Lawyers Address Employer-Required Vaccinations

COVID-19 vaccinations are beginning to be administered to frontline health workers and those in long-term care facilities in the U.S. It’s not yet known to whom the vaccines will be made available in the second round, but the Washington Post reports that the Advisory Committee on Immunization Practices will consider essential workers as a priority group in upcoming rounds. When vaccines are made available to those in the construction and related industries, can companies legally require their employees to take the vaccine?

To provide some answers, the Associated General Contractors (AGC) of America hosted a webinar titled, “Sticking Points: What Construction Employers Need to Know About COVID-19 Vaccines and Flu Shots,” with insights from two lawyers, Kevin Troutman and Bert Brannen, who are both partners at Fisher Phillips.

Troutman prefaced the discussion by stating that they were talking primarily about federal law. He advised attendees to consult their state and local laws, as there may be provisions that limit federal law. He also explained that they expect guidance from the Equal Employment Opportunity Commission (EEOC) and OSHA soon.

Ultimately, Troutman and Brannen believe that contractors can require the COVID-19 vaccine once it becomes available. Many companies in healthcare have flu shot requirements. However, there are two common allowable exemptions: medical reasons or a sincerely-held religious belief. Some states allow other exemptions. For a full list of all 50 state’s vaccine mandates and exemptions, click here.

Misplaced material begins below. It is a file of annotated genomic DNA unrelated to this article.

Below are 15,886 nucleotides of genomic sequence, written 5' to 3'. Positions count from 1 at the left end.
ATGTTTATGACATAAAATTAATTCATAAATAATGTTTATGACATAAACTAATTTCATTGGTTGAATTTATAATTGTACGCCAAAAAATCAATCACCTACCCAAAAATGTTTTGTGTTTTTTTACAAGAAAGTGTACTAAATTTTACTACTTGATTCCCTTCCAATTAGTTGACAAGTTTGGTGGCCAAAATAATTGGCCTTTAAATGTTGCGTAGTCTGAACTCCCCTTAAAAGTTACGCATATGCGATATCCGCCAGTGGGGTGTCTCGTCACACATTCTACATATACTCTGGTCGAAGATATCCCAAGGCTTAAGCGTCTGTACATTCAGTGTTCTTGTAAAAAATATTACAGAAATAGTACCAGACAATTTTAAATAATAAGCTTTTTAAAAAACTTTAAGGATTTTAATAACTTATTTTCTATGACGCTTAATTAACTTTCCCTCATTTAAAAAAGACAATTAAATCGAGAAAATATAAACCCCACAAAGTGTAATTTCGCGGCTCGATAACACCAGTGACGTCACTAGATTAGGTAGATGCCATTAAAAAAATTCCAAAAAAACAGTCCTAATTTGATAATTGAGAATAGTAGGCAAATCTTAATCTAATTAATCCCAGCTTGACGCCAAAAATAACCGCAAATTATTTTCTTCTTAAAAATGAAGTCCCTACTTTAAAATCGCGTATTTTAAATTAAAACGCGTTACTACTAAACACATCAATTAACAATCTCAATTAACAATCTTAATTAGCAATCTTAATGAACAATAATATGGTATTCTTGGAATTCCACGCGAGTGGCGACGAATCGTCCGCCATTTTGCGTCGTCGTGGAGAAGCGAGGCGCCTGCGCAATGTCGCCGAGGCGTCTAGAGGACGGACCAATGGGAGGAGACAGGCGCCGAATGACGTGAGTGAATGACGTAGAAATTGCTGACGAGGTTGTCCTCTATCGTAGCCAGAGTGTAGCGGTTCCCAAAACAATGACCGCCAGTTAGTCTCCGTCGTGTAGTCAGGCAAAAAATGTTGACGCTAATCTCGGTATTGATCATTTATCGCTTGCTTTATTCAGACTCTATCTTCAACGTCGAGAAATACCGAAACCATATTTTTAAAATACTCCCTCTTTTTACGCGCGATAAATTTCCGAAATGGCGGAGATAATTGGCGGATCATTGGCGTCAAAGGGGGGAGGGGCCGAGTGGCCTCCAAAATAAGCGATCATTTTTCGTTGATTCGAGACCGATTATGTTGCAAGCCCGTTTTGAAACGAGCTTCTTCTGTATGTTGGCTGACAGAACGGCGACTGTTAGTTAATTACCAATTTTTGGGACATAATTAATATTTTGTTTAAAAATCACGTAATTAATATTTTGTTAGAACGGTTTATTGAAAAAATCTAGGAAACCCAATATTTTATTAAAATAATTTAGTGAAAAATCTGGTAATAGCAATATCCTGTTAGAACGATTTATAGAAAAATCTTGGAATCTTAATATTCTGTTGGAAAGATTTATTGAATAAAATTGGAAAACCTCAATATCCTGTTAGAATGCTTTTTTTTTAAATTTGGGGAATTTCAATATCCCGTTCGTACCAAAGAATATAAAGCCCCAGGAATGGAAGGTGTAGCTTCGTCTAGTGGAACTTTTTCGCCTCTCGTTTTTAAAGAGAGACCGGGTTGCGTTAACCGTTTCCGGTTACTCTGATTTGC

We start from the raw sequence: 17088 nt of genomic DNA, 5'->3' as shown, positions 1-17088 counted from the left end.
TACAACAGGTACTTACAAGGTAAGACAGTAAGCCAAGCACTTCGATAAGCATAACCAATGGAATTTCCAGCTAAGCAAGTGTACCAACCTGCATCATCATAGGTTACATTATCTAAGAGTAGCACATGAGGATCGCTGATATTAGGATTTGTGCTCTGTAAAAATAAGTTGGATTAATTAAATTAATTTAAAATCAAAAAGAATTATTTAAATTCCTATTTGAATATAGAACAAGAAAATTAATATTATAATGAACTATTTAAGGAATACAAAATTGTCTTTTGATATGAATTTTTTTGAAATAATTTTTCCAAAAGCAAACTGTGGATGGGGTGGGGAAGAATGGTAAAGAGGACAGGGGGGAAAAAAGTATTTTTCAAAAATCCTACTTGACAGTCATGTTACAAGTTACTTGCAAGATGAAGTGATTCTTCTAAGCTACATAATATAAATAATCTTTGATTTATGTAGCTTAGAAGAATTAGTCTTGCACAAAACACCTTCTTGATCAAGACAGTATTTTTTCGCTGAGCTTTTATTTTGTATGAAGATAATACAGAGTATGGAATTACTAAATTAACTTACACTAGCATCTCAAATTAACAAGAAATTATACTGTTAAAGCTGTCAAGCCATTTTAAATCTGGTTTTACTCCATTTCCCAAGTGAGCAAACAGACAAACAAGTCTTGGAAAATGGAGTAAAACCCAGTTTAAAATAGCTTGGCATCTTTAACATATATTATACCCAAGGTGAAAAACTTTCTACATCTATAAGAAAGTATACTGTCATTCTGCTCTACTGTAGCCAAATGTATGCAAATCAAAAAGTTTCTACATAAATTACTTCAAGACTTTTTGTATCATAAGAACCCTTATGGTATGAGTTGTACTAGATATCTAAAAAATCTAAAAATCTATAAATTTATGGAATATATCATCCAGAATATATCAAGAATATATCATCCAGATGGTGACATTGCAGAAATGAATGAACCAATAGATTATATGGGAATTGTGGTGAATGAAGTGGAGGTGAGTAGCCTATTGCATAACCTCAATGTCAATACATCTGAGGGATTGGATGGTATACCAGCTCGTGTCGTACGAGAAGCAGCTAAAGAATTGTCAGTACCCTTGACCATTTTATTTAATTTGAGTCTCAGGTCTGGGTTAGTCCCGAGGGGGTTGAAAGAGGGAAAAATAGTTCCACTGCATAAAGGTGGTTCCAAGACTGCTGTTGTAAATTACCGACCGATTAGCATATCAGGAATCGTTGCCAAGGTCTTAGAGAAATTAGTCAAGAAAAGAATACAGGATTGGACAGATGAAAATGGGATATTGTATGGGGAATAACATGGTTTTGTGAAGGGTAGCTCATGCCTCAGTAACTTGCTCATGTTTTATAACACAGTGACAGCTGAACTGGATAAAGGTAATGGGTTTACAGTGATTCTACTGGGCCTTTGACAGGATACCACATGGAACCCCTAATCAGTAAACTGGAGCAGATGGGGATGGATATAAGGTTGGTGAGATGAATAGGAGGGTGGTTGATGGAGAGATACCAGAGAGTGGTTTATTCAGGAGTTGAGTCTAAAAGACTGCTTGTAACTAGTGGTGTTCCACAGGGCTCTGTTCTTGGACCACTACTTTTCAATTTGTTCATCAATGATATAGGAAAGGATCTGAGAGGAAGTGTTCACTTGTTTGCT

Troutman explained that, historically, more employees are vaccinated when an employer requires it compared to just strongly encouraging it. However, a Gallup poll from before Thanksgiving showed that 58% of Americans said they would get a COVID-19 vaccine, which is up from 50% in September.

It’s important in terms of the EEOC that any such requirements are made because the virus poses a significant risk of substantial harm. Troutman recommended employers keep that in mind when deciding who is required to be vaccinated, such as remote employees who do not come into the workplace. According to OSHA, employers have a duty to maintain a workplace free of recognized hazards. Troutman said this doesn’t mean OSHA will require vaccines but he expects the organization to issue a lot more guidance on how to handle the vaccination process.

Brannen pointed out that the EEOC has been generous to employers in expanding rights due to the pandemic.

“Don’t get overconfident in what you can screen for or require because the EEOC has bent normal rules during this period,” he said, referring to temperature screenings, health questionnaires and testing requirements. “You don’t want to get too far over your skis after the crisis is over.”

The Americans With Disabilities Act (ADA) prohibits discrimination based on disabilities and requires “reasonable accommodations.” Title VII requires accommodation of an employee’s sincerely-held religious beliefs of practices, which both lawyers said does not mean that the employee just disagrees with the idea of getting the vaccine. They also recommended employers get documentation for a medical exemption.

If one of those two exemptions need to be made, Troutman said it’s important to require them to take other measures to prevent the spread such as wearing a mask, social distancing or teleworking.

“It should just be a yes or no question,” he said.

However, if an exemption is being made, Troutman emphasizes the importance of documenting the communication with the employee in question to show that an interactive process occurred to create reasonable accommodations.

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